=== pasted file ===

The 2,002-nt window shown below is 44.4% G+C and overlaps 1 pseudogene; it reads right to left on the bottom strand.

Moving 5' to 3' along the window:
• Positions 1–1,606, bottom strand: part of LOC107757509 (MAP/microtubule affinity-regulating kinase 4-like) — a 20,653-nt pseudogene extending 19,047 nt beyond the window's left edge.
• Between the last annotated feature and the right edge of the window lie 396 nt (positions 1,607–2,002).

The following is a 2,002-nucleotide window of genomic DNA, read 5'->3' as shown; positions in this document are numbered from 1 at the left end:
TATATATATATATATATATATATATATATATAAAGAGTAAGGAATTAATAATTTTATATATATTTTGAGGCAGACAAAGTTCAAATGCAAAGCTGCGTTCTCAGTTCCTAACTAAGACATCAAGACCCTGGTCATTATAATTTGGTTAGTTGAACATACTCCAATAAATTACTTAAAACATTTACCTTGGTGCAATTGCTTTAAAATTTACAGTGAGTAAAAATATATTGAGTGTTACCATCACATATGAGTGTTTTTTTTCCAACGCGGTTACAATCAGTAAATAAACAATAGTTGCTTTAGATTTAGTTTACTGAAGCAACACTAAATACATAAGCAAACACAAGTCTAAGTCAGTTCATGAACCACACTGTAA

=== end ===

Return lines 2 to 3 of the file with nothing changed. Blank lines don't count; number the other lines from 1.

Moving 5' to 3' along the window:
• Positions 1–1,606, bottom strand: part of LOC107757509 (MAP/microtubule affinity-regulating kinase 4-like) — a 20,653-nt pseudogene extending 19,047 nt beyond the window's left edge.